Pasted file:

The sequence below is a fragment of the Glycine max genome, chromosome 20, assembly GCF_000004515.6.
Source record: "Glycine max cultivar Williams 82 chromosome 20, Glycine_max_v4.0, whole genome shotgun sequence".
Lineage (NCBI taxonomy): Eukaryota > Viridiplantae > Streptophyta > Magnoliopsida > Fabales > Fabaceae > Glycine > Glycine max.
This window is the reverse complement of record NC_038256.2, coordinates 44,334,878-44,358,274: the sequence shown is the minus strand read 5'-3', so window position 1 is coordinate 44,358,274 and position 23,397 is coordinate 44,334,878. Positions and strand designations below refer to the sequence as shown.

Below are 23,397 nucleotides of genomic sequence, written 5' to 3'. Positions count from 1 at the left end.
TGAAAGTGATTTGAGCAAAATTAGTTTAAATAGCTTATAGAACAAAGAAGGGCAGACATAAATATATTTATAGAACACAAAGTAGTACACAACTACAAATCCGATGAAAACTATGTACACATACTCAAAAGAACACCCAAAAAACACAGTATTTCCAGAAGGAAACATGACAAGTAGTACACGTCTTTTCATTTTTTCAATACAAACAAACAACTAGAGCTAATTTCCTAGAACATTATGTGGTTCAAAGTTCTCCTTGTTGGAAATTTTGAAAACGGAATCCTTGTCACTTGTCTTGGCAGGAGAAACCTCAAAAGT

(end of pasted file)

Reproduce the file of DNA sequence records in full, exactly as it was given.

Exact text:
The sequence below is a fragment of the Glycine max genome, chromosome 20, assembly GCF_000004515.6.
Source record: "Glycine max cultivar Williams 82 chromosome 20, Glycine_max_v4.0, whole genome shotgun sequence".
Lineage (NCBI taxonomy): Eukaryota > Viridiplantae > Streptophyta > Magnoliopsida > Fabales > Fabaceae > Glycine > Glycine max.
This window is the reverse complement of record NC_038256.2, coordinates 44,334,878-44,358,274: the sequence shown is the minus strand read 5'-3', so window position 1 is coordinate 44,358,274 and position 23,397 is coordinate 44,334,878. Positions and strand designations below refer to the sequence as shown.

Below are 23,397 nucleotides of genomic sequence, written 5' to 3'. Positions count from 1 at the left end.
TGAAAGTGATTTGAGCAAAATTAGTTTAAATAGCTTATAGAACAAAGAAGGGCAGACATAAATATATTTATAGAACACAAAGTAGTACACAACTACAAATCCGATGAAAACTATGTACACATACTCAAAAGAACACCCAAAAAACACAGTATTTCCAGAAGGAAACATGACAAGTAGTACACGTCTTTTCATTTTTTCAATACAAACAAACAACTAGAGCTAATTTCCTAGAACATTATGTGGTTCAAAGTTCTCCTTGTTGGAAATTTTGAAAACGGAATCCTTGTCACTTGTCTTGGCAGGAGAAACCTCAAAAGT